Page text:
Across the Kingdom, the total number of mortgages linked to apartment purchases increased by 12% in the year to August 2022, compared to a 45% decline for villas. 
Besides the affordability barrier, the changing lifestyle is also contributing to the shifting demand dynamics, particularly among young Saudis. Cultural and social acceptance of apartment living is certainly playing an important role in boosting their popularity along with obvious cost saving benefits Durrani said, “In addition, the average Saudi household size is declining as young nationals are opting to fly the nest at a younger age, highlighting the decline in the popularity of multi-generational living. In a country where 56% of the population is below the age of 35, this is a significant change and will likely be a substantial source of new residential demand going forward”.

The total number or residential mortgages issued has been declining since Q3 2021. The rising affordability challenges, Knight Frank highlights, has even prompted the Saudi Real Estate Refinance Company (SRC) to amend the tenure of their fixed-term products from 10-25 years, to up to 30 years.

At the top end of the budget spectrum, developers are rushing luxury homes to the market to cater to the high levels of demand for luxury living. 

De Jong continued, “The popularity of apartments has been seeing a substantial increase in demand over the past few years. Luxury apartments and particularly branded residences are highly sought after in Saudi Arabia, especially amongst HNWI (High-Net-Worth Individuals) and second home buyers. Developers are responding by partnering with international hoteliers, such as Four Seasons and Raffles, both of whom are for instance, incorporating private residences within their beachfront developments in Jeddah to meet the rising demand”.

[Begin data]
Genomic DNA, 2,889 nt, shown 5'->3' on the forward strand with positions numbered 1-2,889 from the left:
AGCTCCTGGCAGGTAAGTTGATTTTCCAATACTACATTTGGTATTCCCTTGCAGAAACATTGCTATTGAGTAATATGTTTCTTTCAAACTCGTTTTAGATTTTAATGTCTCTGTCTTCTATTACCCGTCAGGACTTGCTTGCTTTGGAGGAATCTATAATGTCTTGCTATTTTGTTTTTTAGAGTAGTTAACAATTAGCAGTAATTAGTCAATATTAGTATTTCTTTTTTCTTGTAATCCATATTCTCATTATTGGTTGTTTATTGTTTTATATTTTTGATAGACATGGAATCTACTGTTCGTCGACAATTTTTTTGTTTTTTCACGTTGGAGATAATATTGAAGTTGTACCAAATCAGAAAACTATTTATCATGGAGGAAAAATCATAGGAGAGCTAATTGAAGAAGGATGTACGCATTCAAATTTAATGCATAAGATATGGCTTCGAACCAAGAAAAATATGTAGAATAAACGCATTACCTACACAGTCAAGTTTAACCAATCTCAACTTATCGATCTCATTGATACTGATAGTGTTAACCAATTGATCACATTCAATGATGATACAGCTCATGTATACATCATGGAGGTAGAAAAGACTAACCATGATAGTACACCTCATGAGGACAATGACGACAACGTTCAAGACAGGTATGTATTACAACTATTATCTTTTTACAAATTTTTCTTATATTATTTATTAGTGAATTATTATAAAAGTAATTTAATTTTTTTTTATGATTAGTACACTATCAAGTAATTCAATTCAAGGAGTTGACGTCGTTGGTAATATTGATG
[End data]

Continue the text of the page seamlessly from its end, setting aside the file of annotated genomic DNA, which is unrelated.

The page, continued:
Echoing Riyadh, house prices in Jeddah have also risen, albeit at a slower pace, according to Knight Frank.

Average villa prices grew at an annual rate of 3% during Q3 2022, while average apartment prices were up by 6% during the same period. 

The number of home sales in the year to Q3 2022 saw a decline of 19%, falling to 3,711 deals. Despite this, the value of transactions increased by 30% during the same period. This underscores the significant price growth that the coastal city has witnessed over the past year.

“Real estate developers in Jeddah have been racing to complete apartment projects to capitalise on the demand for community apartment living. Indeed, developments like Jeddah Central and Jeddah Downtown plan to centre their plans around apartment living, which is very much in vogue”, Durrani pointed out.

Looking forward, Knight Frank says that the upcoming residential pipeline is dominated by Sakani-linked projects, such as Bouvardia City and Venan located in Al-Jawhara suburb which is expected to add around 4,200 units to the city’s supply. Overall, Knight Frank forecasts that Jeddah’s residential supply will grow by around 2% by 2023.